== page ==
Two in five (38%) students feel they have been discriminated against by landlords due to their gender, ethnicity and/or religious beliefs, StudentTenant research has found.
Gender discrimination was raised by one in five (21%), most commonly by men who are seen as messier and louder tenants that are more likely to cause damage to the property.
Ethnicity was cited by one in four, as one student from the Middle East saw his landlord nearly treble his rent from the advertised price once he found out where he was from.
Danielle Cullen, managing director of StudentTenant.com, said: “During my time at StudentTenant.com I have been continuously surprised at the outlandish requests from landlords, and outright discrimination students face when looking for a house.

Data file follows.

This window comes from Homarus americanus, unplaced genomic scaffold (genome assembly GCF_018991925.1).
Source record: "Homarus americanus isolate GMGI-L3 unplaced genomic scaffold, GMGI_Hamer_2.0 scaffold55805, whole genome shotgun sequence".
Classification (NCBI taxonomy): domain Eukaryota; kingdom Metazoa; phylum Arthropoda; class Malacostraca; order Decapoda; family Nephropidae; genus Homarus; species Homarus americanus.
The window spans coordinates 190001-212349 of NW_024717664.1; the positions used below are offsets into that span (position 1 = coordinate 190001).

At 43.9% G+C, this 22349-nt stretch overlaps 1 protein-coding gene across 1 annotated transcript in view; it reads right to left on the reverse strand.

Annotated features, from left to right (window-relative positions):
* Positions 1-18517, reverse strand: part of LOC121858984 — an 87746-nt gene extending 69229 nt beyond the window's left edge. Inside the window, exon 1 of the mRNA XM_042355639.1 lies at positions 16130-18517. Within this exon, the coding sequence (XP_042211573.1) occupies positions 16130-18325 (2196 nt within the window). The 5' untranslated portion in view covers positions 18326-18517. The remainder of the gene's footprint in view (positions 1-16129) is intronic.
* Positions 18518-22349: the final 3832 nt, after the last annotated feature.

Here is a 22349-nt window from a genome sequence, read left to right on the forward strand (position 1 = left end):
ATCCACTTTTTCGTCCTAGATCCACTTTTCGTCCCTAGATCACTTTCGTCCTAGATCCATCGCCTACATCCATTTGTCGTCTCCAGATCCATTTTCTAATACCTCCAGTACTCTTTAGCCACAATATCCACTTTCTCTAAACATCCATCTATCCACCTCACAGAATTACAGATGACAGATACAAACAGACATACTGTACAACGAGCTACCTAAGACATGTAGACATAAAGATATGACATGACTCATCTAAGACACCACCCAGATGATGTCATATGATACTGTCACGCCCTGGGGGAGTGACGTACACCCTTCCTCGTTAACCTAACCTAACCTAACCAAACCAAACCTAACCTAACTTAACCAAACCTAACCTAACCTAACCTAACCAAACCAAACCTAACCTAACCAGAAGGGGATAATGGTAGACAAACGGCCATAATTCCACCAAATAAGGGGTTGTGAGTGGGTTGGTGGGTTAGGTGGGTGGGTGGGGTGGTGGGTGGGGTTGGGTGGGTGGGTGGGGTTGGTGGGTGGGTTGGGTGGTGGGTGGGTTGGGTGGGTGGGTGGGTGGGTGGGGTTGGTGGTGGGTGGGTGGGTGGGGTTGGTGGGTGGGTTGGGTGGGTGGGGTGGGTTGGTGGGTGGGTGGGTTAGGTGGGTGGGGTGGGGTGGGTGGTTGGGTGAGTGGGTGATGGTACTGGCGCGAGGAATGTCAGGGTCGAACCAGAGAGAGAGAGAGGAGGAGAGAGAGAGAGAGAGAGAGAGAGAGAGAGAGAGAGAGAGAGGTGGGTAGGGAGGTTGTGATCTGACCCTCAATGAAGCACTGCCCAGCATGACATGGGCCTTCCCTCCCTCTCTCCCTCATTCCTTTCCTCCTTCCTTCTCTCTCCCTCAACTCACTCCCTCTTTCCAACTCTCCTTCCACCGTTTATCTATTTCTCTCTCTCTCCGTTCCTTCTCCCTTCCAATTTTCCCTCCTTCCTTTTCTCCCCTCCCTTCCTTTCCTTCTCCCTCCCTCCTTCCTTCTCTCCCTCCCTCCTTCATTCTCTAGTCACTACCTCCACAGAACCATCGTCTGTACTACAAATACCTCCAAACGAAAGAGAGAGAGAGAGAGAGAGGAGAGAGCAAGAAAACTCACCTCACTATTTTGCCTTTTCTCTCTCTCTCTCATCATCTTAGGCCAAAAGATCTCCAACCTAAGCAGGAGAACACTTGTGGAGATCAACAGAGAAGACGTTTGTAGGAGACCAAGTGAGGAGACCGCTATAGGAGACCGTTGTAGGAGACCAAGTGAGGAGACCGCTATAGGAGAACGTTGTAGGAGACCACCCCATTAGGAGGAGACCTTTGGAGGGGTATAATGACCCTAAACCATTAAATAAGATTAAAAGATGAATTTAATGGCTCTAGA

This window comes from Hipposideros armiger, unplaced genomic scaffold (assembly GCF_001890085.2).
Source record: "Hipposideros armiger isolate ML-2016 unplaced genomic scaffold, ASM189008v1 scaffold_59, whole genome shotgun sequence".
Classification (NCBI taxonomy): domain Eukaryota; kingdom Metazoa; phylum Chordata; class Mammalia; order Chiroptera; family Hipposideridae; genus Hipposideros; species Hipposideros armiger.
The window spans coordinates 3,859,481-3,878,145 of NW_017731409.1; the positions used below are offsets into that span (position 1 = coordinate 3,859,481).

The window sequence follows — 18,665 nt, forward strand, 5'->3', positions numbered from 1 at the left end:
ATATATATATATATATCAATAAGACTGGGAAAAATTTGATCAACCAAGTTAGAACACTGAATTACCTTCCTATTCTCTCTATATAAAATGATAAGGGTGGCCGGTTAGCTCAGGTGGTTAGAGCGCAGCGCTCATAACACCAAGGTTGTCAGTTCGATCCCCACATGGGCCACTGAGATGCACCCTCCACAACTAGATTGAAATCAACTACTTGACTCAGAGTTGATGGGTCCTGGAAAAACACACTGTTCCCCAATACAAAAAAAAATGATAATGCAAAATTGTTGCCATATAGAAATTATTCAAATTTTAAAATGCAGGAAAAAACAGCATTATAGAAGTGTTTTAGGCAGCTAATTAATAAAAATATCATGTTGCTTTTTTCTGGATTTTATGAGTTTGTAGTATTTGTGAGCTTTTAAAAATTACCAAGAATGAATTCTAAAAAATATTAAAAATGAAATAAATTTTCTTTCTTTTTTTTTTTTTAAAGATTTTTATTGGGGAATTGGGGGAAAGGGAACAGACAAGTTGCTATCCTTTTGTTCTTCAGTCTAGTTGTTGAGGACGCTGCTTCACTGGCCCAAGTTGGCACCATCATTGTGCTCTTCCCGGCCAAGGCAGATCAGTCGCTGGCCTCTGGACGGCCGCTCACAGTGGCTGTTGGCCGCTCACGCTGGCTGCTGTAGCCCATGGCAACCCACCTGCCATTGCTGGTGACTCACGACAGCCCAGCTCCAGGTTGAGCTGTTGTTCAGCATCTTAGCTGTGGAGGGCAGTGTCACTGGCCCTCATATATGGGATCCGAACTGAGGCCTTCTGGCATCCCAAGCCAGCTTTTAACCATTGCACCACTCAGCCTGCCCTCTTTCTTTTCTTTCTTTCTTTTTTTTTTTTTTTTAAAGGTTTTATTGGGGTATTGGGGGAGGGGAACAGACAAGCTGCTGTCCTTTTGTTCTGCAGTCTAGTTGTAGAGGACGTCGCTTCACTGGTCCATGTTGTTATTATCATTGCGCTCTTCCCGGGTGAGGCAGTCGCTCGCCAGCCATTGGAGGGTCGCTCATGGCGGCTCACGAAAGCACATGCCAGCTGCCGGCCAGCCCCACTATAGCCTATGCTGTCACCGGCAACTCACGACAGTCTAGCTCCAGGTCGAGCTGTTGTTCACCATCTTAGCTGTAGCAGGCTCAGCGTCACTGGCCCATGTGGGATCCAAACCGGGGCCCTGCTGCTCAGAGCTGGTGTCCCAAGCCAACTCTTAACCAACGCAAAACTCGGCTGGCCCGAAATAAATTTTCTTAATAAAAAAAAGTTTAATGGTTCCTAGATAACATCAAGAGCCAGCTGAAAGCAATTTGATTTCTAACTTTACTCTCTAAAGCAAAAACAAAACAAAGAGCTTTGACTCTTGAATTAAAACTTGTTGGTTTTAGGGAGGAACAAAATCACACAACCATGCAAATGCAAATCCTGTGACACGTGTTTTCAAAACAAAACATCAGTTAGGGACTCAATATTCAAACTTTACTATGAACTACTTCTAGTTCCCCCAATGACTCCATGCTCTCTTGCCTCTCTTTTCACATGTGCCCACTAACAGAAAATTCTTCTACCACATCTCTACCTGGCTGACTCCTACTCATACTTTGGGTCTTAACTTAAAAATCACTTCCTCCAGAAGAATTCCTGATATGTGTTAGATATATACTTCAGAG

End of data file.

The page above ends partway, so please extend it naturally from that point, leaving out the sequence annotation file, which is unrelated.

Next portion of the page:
“It’s incredibly alarming to see how many students have had a difficult time due to their sexuality, race or religious beliefs. Stereotypes shouldn’t dictate how a student tenant is expected to act, or whether they’re going to be a good or bad tenant for a landlord.
“Landlords shouldn’t have the power to turn away tenants based on their sex. What’s to say that a male tenant would be messier, louder or a worse tenant than a female one?”
One in 10 (8%) said they have fallen victim to religious discrimination, while one in five (22%) reckoned they have been refused a student property by a landlord due to their sex, race or religion.
Cullen added: “I think a lot of the problem here is a landlord’s awareness of actually what they can and can’t do. The attitude we face is very much ‘it’s my house, I can let it to who I want’ and it’s very sad to see the trouble and anguish some of these students are facing.
“That’s not to say that all landlords are the same, many are very accommodating and kind, but these types of issues need to be identified, and understood as wrong.”